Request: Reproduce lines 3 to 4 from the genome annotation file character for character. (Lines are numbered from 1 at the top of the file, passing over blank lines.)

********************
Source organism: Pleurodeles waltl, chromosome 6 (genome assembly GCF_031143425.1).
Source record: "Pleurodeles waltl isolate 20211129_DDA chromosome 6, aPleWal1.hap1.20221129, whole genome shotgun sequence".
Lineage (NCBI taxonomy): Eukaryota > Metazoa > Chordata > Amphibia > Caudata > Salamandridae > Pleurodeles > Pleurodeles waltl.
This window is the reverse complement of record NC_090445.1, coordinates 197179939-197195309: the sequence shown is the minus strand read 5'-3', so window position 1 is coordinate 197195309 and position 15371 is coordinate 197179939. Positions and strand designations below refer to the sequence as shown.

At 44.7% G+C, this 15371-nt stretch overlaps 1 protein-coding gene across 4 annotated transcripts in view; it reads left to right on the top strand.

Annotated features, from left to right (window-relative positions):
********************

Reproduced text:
Lineage (NCBI taxonomy): Eukaryota > Metazoa > Chordata > Amphibia > Caudata > Salamandridae > Pleurodeles > Pleurodeles waltl.
This window is the reverse complement of record NC_090445.1, coordinates 197179939-197195309: the sequence shown is the minus strand read 5'-3', so window position 1 is coordinate 197195309 and position 15371 is coordinate 197179939. Positions and strand designations below refer to the sequence as shown.